NEW YORK (CNS) — In adapting his script partner Alan Zweibel’s short story “The Prize” into the seriocomedy “Here Today” (Sony), director and co-writer Billy Crystal sets out to blend breezy humor with poignant drama. Unfortunately, the film — in which he also stars as aging TV comedy writer Charlie Burnz — falls flat in both respects.
After Burnz meets buoyant street singer Emma Payge (Tiffany Haddish) by chance — she shows up for the lunch with the scribe her ex-boyfriend won at a charity auction, despite having no idea herself who Burnz is — the two form a friendship. Emma, though much younger than her new pal, “gets” Charlie and shows concern for the more challenging aspects of his life.
These include the tragic circumstances of his wife Carrie’s (Louisa Krause) long-ago, untimely death and his fraught relationship with his grown children, Rex (Penn Badgley) and Francine (Laura Benanti). As Emma gradually realizes that Charlie is also grappling with a malady that he has so far successfully concealed from everyone around him, the movie’s mood becomes graver.
Thus strained repartee gives way to more serious material that, while goodhearted in spirit, fails to convince.
Zweibel and Crystal keep the central relationship chaste. But they seem to feel constrained to explain this, at least in part by having Emma riff on the theme of how her sexual antics would be too much for Charlie to handle. Additionally, flashbacks show us that Charlie and Carrie’s bond was expressed physically well before any wedding bells were set ringing.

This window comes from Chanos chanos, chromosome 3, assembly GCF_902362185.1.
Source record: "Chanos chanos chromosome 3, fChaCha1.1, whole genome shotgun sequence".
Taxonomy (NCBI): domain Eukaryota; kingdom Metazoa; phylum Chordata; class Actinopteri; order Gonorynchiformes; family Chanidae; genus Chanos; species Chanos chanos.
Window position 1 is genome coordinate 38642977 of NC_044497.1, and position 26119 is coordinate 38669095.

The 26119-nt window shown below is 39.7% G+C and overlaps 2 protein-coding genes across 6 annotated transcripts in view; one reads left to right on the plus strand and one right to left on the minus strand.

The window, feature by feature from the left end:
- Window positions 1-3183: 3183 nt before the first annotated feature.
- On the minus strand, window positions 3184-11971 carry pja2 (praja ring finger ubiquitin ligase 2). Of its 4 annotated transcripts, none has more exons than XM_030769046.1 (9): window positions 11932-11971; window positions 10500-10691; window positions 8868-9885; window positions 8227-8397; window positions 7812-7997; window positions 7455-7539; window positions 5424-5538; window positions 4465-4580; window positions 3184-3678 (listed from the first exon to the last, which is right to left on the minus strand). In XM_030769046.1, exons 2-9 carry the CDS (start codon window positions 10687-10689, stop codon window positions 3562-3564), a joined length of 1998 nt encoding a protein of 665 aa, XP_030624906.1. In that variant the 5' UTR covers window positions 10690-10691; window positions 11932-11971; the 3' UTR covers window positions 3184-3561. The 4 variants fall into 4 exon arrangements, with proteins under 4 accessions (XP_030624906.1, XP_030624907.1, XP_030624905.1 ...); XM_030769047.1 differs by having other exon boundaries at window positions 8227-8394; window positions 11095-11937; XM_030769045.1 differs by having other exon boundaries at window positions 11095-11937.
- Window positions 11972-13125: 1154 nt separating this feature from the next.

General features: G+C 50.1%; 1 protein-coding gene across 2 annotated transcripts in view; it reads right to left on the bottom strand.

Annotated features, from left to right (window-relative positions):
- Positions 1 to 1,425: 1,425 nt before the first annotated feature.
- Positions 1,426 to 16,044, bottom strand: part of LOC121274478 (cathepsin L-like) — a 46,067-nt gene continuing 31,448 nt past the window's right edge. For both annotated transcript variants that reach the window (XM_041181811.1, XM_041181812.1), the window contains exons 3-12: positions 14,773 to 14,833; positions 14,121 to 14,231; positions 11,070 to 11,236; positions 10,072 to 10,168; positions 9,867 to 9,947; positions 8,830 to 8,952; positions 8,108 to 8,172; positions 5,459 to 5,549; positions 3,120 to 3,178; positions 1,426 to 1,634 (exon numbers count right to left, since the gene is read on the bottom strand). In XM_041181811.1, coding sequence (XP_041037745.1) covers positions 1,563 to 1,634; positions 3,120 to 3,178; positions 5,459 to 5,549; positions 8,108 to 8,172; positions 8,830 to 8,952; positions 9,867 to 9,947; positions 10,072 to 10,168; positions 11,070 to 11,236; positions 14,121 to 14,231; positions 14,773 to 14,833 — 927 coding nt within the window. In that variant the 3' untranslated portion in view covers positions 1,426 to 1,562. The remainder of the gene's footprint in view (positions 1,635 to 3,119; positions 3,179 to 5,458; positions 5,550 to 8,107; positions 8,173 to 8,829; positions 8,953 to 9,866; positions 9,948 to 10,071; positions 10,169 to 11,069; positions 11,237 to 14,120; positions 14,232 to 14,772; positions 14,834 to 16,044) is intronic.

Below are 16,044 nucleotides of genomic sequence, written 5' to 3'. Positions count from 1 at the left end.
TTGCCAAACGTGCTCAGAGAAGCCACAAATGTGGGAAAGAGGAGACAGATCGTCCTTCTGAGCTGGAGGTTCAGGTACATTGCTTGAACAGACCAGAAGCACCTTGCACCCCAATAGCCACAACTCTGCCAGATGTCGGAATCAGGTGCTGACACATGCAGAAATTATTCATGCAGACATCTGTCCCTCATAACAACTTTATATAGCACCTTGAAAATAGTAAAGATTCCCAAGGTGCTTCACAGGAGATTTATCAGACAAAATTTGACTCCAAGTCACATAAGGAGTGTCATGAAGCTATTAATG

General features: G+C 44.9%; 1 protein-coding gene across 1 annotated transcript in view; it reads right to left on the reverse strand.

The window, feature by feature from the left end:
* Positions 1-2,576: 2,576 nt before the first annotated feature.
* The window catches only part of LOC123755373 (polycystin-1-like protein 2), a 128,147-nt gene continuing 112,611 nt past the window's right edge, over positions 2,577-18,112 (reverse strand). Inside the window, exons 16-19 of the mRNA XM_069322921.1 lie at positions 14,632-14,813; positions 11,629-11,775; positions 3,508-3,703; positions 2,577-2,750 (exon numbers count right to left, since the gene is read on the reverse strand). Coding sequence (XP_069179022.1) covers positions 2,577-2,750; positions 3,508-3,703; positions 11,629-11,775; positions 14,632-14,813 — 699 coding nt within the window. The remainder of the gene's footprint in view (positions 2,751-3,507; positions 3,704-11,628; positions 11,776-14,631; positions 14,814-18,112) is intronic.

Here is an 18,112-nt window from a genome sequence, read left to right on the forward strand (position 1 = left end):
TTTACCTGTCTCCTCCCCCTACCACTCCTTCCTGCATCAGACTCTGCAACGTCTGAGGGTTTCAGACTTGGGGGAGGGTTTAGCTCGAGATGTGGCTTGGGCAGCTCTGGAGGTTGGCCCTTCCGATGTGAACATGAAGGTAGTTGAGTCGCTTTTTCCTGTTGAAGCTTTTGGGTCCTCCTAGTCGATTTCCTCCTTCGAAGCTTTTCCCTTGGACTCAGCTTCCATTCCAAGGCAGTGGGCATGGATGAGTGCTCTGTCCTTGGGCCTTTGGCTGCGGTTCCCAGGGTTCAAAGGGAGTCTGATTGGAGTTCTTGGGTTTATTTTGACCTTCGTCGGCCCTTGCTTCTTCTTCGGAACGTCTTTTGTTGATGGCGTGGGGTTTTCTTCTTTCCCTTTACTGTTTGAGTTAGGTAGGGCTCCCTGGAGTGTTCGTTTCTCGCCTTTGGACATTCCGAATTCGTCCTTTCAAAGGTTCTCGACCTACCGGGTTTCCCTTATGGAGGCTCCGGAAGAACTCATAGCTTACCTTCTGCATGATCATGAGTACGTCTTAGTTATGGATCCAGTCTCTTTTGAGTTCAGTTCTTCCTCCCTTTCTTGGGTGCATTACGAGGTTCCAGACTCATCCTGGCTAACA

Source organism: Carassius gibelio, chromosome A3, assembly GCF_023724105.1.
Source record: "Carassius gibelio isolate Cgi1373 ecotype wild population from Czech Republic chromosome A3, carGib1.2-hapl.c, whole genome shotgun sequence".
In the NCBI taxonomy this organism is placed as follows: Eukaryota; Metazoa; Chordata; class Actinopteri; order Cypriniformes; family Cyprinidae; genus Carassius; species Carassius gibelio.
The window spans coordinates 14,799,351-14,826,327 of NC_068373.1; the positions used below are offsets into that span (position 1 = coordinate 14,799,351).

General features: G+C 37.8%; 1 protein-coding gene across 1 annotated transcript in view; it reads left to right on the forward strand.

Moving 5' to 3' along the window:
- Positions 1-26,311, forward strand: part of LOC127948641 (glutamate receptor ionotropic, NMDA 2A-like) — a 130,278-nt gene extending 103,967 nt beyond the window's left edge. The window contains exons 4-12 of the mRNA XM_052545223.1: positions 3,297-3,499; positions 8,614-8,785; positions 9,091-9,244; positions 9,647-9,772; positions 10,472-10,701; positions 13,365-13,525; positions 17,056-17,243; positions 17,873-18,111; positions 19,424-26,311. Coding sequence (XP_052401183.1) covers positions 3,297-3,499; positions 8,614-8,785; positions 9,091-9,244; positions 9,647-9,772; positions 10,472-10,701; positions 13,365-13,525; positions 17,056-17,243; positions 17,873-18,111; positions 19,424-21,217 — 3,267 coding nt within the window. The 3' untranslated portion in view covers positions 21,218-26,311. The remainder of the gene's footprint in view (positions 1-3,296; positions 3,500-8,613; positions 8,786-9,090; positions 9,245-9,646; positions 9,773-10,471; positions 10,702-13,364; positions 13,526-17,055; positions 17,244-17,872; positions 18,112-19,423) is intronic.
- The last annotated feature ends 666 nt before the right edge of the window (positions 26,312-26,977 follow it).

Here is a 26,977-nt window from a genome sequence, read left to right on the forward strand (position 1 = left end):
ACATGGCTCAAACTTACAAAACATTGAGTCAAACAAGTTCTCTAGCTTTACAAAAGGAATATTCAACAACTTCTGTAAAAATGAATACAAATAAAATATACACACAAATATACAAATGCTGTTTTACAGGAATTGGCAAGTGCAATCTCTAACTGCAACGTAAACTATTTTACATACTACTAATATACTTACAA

Charlie’s interactions with his co-workers are also morally miscellaneous. On the one hand, he serves as a caring mentor to Darrell (Andrew Durand), a new staffer he believes shows talent. Yet the routine-ruining verbal tics of another colleague, Roger (Matthew Broussard), so annoy Charlie that he publicly humiliates Roger in an incident that can only partially be excused on the grounds of Charlie’s illness.
Watching “Here Today” continually miss the mark — honorable intentions all around notwithstanding — viewers may be left with the sensation that they’re rooting for a losing team.
The film contains a premarital situation, much sexual and some scatological humor, about a half-dozen profanities, twice as many milder oaths, at least one rough term, considerable crude and crass language and an obscene gesture. The Catholic News Service classification is A-III — adults. The Motion Picture Association rating is PG-13 — parents strongly cautioned. Some material may be inappropriate for children under 13.
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